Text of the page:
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  • Articles, GirlSpring.com, Health

    Making the Most of Your Doctor’s Visit

    doctor's visit

    It is a fact that a large proportion of teenagers in the United States miss their annual doctor’s checkups and do not see their primary care physician regularly. For some teenagers, seeing a doctor may feel like an unnecessary part of their schedule; they may feel that they are healthy and are having to give up valuable time just to see their doctor. For others, seeing a doctor may feel like a stressful experience that should be avoided.

    Talking about serious issues concerning sexual, mental, and physical health is a huge challenge for many teenagers. They may feel uncomfortable or even shameful to admit certain information about their health to their health care provider. Some teens may also be afraid that their health information will be shared with their parents, and for others, costs associated with visiting the doctor can be a concern too.

    Teens Need to See Their Doctor

    Regardless of the reason, this is a big concern. It is very important for teenagers to see a doctor regularly because they can be going through issues with not very apparent symptoms that need to be addressed. Therefore, it is crucial for doctors and patients to have good relationships with effective communication. Teenagers should try to see their primary care physician at least once a year for an annual check-up. These are the visits where the doctor can keep track of changes in one’s development and offer lifestyle advice.

    In order for a doctor’s visit to be successful, there are obvious things that a health care provider should be doing: creating a safe environment, listening to patients, and offering helpful, relevant advice. But, there are also things that you can do as a teenager to make the most of your doctor’s visit.

    How to Make the Most of Your Doctor’s Visit

    Understand Confidentiality

    For starters, understanding confidentiality can be very helpful. Confidentiality is the concept of keeping certain medical information private between a patient and their health care providers. Something that many teens do not know is that they have a right to confidential health care. Most health care providers are trained to outline their confidentiality policies with their patients at the beginning of each visit. However, if your health care provider doesn’t do this, definitely ask them to. It is very important for you to know what you are able to share confidentially and give consent to. For example, all fifty states allow teens to give consent to STI services and some also allow them to give consent to reproductive and prenatal care. Hearing your rights from your health care provider is very helpful and can help you better manage your health care.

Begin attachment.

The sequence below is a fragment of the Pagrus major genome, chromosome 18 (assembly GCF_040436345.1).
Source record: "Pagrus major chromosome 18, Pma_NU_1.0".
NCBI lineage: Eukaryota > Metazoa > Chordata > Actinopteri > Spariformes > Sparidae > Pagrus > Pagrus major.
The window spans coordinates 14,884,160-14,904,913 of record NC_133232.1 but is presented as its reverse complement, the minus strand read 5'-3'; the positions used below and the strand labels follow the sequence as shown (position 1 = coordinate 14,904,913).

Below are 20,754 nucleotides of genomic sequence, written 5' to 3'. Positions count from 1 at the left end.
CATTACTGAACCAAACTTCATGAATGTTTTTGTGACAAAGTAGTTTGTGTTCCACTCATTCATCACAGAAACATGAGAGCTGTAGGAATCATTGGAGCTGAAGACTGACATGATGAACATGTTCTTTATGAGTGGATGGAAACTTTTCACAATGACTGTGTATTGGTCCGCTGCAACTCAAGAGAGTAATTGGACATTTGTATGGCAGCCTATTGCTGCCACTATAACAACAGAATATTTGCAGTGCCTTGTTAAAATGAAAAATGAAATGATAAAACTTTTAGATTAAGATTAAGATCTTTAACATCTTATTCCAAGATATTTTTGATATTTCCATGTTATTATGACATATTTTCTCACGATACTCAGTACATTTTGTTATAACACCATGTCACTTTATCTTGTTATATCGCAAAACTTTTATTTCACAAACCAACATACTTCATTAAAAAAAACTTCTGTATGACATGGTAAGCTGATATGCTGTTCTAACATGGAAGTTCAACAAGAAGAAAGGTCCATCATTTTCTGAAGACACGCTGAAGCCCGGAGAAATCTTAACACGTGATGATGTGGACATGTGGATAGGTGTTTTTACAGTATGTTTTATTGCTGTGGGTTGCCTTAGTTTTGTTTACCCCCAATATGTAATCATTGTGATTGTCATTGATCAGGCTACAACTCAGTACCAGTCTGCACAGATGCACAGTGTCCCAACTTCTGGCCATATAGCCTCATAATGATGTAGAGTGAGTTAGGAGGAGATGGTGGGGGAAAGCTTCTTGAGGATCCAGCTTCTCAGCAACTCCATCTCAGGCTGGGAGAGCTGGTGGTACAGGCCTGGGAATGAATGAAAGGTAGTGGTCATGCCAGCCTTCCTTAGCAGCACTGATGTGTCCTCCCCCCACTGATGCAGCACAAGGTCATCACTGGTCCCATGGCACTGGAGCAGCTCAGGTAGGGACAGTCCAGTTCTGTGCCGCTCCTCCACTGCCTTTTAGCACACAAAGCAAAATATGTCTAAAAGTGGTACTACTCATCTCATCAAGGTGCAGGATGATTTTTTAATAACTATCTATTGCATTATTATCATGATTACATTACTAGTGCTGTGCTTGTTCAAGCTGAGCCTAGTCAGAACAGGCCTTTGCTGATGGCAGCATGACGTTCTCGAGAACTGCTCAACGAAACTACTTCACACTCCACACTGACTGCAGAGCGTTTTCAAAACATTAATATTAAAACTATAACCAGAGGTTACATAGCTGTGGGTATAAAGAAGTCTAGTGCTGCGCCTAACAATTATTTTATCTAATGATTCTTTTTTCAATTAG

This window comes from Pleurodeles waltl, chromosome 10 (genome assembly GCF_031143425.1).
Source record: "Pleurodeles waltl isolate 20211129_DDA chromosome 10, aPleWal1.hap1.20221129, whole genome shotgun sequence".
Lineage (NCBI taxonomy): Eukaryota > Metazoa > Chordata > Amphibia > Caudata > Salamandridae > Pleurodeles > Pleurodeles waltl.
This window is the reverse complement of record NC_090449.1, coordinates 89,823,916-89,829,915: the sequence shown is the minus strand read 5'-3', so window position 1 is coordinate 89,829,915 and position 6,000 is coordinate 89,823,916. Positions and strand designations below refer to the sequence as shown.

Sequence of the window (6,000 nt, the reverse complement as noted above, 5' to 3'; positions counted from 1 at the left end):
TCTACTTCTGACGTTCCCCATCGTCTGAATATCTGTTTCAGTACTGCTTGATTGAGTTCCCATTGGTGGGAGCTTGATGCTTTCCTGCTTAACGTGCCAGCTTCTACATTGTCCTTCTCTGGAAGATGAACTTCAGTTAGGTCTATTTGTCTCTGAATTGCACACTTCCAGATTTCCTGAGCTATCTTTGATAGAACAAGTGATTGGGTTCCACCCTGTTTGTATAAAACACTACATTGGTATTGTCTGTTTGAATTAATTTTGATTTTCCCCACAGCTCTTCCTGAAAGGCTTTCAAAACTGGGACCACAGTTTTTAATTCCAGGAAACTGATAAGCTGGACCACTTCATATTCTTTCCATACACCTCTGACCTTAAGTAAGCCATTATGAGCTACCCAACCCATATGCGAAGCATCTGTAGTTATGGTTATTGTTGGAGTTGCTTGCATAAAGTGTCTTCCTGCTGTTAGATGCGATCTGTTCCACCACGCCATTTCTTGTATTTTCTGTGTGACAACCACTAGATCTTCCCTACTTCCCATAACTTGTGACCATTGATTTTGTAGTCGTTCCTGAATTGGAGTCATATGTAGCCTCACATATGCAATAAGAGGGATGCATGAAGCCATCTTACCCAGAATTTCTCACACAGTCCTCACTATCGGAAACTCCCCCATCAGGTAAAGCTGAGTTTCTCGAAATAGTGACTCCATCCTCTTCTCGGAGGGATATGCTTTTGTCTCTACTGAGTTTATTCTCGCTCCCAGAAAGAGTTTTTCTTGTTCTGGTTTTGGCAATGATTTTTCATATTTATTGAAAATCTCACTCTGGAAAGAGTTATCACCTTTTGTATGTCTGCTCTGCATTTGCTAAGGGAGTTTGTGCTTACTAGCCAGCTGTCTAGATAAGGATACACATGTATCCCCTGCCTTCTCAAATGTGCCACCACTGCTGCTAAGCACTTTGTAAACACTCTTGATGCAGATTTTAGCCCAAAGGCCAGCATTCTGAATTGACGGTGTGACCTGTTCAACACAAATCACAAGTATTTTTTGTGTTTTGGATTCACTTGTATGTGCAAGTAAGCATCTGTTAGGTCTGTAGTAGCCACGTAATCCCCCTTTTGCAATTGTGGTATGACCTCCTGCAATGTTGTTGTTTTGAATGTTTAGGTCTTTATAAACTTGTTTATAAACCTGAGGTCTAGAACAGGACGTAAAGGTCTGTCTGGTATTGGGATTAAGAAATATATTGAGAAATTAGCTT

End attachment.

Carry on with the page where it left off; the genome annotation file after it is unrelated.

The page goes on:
Additionally, not everything that is shared during a doctor’s visit can be kept confidential. Health care providers are mandated reporters, which means that that they are bound by law to report to authorities when abuse is suspected or observed. Understanding the concept of mandated reporting is very important.

    Many health care providers also start allocating time alone with patients starting during the pre-teen years. This is a good time to share information with your provider that you may want to discuss individually with them. If you feel like you want more one-on-one time with your provider, be sure to let them know. That way, they can plan ahead and cut out some extra time during your next visit. Additionally, if you’re calling to schedule your own appointments, it’s smart to let whoever is taking the call know beforehand too.

    Coming Prepared to Appointments

    Next, it is important to come prepared for the appointment. Sometimes, it can be overwhelming when a doctor is asking you questions about your health and lifestyle. This may cause you to forget to touch on certain details that you were planning on discussing with your provider. It’s helpful to take time before your visit to clarify what you want to talk with your provider about. For some individuals, writing things down and coming to the appointment with pen and paper is beneficial. This shows a health care provider that you are interested in your health and are taking responsibility for it. It also allows you to remember what you wanted to discuss and lets you take notes during the visit (which is helpful for remembering important information later on).

    Be Honest